Happy MLK Day everyone. In remembrance of the slain civil rights and social justice activist, I’m going through my recent stack of graphic novels and review titles to highlight a few recent works that spotlight African-American culture, history and storytelling.

No, the other Black Panther(s).  Today is the release date for The Black Panther Party: A Graphic Novel History by David Walker and artist Marcus Kwame Anderson, from the Ten Speed Press imprint of Penguin Random House. Walker is well known for his work on Image’s award-winning Bitter Root as well as Power Man and Iron Fist, Nighthawk, Cyborg, Shaft and other popular series. Anderson is co-creator of Snow Daze and draws a couple of titles for Action Lab.

This new collaboration explores the history of the Black Panther party, the militant movement that arose in the late 1960s to confront intractable systemic racism and police brutality by any means necessary. Founded by Huey Newton and Bobby Seale, the Panthers’ direct approach to community self-help, including the exercise of their right to bear arms, terrified the white political structure and led to a systematic campaign of oppression, including the slaying of several leading members of the organization by police and driving the leadership out of the country.

Though the issues that motivated the Black Panthers are still with us today, myths surround the organization, particularly after its collapse in the 1970s amid infighting, chaos and the personal disintegration of some of the leaders. Walker does a careful and thorough job of separating fact from legend, providing thumbnail sketches of the important figures in the movement and objective analysis of the success and failures of their tactical approaches.

Like many mainstream non-fiction graphic novels, The Black Panther Party doesn’t take full advantage of the power of comics storytelling. Anderson is a competent draftsman but the artwork mostly consists of recreations of iconic images and newspaper photos that accompany the text more as illustrations in a picture book than sequential art. Considering the power and urgency of the subject matter, it’s not necessary for a book like this to be a landmark of the comics medium to be effective, but the disparity between Walker’s passionate and informative historical narrative and the rote, static visual treatment is disappointing.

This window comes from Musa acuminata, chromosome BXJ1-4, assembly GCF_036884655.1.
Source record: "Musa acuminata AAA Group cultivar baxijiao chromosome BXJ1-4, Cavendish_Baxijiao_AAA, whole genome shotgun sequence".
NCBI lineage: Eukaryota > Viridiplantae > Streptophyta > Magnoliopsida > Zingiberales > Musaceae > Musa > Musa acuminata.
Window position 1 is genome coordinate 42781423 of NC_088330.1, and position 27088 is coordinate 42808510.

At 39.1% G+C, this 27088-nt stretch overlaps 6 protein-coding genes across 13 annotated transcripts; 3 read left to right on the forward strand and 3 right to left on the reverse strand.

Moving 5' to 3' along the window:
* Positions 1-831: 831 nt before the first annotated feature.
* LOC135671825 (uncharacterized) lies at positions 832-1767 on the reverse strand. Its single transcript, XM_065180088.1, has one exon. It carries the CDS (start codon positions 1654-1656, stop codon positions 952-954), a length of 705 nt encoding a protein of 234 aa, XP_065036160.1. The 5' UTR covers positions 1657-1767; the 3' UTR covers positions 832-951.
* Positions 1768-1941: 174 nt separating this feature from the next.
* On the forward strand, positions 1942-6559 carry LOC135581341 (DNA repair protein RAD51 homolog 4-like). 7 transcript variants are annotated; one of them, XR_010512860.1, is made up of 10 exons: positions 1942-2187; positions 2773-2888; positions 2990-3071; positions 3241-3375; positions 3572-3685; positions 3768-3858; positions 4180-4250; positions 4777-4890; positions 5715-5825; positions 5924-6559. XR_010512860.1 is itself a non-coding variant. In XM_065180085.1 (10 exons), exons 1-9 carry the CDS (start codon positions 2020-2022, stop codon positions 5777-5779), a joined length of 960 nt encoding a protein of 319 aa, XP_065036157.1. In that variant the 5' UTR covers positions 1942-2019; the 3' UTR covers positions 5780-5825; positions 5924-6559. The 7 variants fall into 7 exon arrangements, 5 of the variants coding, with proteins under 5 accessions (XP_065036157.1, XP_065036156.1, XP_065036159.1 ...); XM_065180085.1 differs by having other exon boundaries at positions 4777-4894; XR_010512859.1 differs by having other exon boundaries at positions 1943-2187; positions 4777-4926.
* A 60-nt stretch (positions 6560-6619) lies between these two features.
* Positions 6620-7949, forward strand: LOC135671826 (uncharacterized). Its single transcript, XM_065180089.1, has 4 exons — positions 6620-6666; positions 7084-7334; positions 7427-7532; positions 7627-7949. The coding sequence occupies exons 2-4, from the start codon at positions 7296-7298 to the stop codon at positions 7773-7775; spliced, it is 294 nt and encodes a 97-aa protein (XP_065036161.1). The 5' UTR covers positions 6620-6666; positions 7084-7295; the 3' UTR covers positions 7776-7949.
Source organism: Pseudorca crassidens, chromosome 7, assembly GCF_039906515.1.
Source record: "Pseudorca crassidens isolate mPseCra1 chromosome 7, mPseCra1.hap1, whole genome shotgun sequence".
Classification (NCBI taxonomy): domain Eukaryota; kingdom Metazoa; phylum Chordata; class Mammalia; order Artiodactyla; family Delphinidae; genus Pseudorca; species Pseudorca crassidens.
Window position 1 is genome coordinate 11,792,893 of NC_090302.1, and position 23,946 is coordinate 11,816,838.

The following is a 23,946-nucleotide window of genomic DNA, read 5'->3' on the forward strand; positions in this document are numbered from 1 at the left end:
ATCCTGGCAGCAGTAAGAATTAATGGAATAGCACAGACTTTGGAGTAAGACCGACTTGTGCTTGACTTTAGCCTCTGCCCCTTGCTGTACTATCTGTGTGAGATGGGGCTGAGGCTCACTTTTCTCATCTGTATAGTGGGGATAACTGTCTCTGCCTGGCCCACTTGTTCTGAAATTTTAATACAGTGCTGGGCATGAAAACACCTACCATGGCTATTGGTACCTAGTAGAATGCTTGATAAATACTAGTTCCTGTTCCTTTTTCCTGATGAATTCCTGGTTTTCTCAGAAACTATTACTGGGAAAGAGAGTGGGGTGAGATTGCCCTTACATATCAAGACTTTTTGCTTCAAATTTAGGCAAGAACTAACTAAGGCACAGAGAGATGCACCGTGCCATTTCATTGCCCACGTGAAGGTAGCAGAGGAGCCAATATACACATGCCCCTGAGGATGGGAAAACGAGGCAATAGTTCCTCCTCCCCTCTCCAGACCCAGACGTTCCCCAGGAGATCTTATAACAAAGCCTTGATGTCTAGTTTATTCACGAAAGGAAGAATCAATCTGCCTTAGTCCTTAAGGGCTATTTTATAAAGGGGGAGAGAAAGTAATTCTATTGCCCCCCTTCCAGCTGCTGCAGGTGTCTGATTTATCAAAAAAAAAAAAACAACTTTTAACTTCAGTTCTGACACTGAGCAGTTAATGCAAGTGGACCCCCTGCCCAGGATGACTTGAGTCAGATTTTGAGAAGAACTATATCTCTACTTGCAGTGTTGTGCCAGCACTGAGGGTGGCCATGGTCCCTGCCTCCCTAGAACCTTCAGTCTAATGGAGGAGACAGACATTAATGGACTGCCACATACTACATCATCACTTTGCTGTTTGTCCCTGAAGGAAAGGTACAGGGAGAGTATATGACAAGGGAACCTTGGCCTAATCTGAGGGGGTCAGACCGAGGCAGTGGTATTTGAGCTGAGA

Luckily, the YA market, for which this title seems to be intended, doesn’t care about stuff like that, as long as the book itself is well written, well produced and accessible, which The Black Panther Party surely is. Walker is one of the most thoughtful, creative and uncompromising popularizers of African-American history and culture working today in any medium, and it’s a big deal to see the Black Panthers, who have been vilified and marginalized by American culture for half a century, get such a respectful showcase from an important publisher.

Afrofuturism Ad Infinitum.  Afrofuturism – science fiction and fantasy based on Black cultural experiences – is having a big-time moment in media and literature, probably owing some of its visibility to the billion-dollar global success of Marvel’s Black Panther movie in 2018.

Artist, writer and animator Tim Fielder developed the idea for his own contribution to the medium, Infinitum, as a story pitch for the New York Times back in 2016. They passed but he carried through with the idea. The work was acquired by HarperCollins and is also due out today. According to Fielder, this is the first specifically Afrofuturist work to be published by a Big 5 (now Big 4) publisher, which is an important milestone.